Automatic geometry optimization is invoked using the OPTG command. The OPT command available in previous MOLPRO versions is no longer needed and not available any more.
OPTG[, key1=value, key2=value,......]
The OPTG command can be used to perform automatic geometry optimizations for all kinds of wavefunctions. For minimum searches, it is usually sufficient to give just the OPTG command without further options or directives, but many options are available which are described in the following sections.
Various optimization methods can be selected as described in section 46.2.1. MOLPRO allows minimization (i.e. search for equilibrium geometries), transition state optimization (i.e. search for saddle points on energy surfaces), and reaction path following. The standard algorithms are based on the rational function approach and the geometry DIIS approach. Also available is the quadratic steepest descent following method of Sun and Ruedenberg (see J. Sun and K. Ruedenberg, J. Chem. Phys. 99, 5257 (1993)). This method is often advantageous in Transition State searches. For a detailed discussion of the various minimization algorithms see F. Eckert, P. Pulay and H.-J. Werner, J. Comp. Chem 18, 1473 (1997). Reaction path following is described in F. Eckert and H.-J. Werner, Theor. Chem. Acc. 100, 21, (1998). Please refer to the references section for citations of the analytic gradient methods.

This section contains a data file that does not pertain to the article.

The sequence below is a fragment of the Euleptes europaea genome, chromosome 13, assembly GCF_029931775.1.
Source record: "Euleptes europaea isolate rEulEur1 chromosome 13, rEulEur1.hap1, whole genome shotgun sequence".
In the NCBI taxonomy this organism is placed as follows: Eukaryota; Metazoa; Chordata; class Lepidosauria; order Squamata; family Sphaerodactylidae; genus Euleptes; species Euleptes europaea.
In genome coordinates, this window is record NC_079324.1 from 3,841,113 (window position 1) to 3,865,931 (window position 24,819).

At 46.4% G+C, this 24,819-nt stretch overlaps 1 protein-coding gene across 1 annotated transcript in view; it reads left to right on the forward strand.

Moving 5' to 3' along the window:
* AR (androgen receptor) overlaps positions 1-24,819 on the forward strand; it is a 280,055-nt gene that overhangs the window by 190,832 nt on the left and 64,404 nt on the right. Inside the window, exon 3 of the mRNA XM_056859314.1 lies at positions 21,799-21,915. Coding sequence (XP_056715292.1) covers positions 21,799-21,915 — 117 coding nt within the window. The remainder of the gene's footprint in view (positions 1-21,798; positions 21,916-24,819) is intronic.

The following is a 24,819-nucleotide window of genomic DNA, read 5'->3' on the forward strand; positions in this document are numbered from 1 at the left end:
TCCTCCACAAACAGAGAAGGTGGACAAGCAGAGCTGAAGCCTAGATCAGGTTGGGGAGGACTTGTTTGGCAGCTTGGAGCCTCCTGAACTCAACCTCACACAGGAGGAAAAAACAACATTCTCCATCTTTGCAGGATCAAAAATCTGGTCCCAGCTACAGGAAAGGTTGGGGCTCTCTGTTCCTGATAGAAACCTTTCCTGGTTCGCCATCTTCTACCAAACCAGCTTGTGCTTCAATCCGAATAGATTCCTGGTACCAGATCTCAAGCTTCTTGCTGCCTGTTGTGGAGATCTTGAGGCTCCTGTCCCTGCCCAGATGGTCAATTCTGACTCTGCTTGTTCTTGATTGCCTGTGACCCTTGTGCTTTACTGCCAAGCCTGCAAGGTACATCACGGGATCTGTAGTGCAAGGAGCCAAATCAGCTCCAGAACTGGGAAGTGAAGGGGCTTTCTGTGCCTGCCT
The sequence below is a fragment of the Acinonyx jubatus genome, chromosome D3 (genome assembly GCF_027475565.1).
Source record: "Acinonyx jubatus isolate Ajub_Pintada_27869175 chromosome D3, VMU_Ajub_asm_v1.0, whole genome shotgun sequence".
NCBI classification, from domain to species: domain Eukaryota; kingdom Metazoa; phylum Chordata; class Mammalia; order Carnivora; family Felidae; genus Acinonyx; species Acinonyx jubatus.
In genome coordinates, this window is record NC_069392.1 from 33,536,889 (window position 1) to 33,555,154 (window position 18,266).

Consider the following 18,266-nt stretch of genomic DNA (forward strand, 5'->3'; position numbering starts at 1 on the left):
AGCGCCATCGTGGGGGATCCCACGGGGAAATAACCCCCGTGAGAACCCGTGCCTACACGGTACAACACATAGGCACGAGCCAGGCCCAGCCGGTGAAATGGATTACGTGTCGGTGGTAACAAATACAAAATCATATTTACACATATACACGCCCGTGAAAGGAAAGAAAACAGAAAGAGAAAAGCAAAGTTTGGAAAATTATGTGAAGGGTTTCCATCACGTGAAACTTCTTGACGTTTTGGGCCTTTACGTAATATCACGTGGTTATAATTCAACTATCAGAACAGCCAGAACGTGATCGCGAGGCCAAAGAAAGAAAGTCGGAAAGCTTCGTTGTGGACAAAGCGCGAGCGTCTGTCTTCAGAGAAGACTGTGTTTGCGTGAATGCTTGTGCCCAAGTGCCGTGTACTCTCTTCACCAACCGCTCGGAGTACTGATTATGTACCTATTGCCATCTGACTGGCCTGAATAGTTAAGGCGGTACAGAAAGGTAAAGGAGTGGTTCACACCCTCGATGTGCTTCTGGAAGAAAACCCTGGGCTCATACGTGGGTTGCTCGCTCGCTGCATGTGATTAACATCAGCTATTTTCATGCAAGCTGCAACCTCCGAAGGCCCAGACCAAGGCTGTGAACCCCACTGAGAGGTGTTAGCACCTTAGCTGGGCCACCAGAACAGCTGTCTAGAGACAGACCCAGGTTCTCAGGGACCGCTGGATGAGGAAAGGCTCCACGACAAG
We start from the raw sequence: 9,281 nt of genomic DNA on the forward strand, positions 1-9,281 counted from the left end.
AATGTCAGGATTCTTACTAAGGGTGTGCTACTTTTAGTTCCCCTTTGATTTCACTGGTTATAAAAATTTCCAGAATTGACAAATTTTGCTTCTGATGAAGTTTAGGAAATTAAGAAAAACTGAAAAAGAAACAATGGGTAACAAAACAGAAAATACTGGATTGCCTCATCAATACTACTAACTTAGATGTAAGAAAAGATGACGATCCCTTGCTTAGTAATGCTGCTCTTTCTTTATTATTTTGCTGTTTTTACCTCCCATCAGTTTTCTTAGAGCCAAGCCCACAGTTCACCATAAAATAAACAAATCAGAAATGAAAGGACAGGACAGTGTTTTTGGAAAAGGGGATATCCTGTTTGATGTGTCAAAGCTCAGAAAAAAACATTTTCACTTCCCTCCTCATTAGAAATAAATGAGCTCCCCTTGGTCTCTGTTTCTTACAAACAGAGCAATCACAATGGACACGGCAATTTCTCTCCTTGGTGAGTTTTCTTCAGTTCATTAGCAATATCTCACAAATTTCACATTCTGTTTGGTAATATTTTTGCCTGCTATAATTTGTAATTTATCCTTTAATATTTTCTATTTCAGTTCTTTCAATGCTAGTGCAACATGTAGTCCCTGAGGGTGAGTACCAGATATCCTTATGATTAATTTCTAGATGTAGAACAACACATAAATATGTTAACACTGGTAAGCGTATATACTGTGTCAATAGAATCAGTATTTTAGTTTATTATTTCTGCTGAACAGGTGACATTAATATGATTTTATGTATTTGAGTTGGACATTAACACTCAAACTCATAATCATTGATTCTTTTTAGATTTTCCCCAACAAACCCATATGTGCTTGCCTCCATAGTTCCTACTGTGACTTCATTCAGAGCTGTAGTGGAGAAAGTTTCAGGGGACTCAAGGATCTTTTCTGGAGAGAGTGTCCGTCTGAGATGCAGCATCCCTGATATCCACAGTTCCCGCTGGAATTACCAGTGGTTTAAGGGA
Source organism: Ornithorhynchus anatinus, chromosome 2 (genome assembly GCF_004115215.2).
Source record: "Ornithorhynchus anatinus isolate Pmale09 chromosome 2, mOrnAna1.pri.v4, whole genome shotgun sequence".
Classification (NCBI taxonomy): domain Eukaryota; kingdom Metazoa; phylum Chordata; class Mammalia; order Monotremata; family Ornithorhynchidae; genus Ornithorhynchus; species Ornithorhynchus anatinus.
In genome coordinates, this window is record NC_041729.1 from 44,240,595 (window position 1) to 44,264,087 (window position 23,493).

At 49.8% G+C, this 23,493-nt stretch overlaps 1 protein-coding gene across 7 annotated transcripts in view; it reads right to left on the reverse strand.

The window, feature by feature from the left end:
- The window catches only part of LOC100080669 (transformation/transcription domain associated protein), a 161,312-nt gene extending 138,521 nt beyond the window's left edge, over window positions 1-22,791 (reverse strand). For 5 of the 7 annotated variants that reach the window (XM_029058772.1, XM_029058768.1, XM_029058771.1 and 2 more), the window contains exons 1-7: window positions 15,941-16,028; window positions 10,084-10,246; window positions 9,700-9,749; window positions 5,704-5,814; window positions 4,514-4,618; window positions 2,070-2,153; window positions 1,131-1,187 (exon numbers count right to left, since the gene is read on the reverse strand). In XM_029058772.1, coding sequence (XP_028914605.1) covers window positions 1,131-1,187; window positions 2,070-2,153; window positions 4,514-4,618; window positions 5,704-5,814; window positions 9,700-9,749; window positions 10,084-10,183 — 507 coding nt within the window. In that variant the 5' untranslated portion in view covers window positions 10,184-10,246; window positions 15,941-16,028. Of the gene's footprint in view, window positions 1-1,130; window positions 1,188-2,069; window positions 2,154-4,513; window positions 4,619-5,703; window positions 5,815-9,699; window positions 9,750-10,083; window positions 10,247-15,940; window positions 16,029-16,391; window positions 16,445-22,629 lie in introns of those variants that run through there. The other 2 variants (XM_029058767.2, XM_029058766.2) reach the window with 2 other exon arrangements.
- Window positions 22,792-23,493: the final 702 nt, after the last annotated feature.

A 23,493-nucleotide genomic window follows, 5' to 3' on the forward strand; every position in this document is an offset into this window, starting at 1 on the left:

When analytical gradients are available for the optimized energy these will be used. See section 45.1 for a list of methods with analytical gradients. Otherwise the gradient will be computed numerically from finite energy differences. Normally, the last computed ground-state energy is used. But the VARIABLE directive or option can be used to optimize, e.g., Davidson corrected energies, excited states, or counterpoise corrected energies.
By default the program repeats in each geometry optimization step those commands in the input that are needed to compute the last energy. For example, for MP2 gradients the commands HF and MP2 are needed. The MP2 gradients will then be computed automatically. It is also possible to define procedures for the energy calculation, or to specify the first command from which the input should be repeated in each step (see section 46.1.1). The section of the input which is needed for the geometry optimization must not modify variables that are used in the geometry definition (changes of such variables are ignored, and a warning message is printed).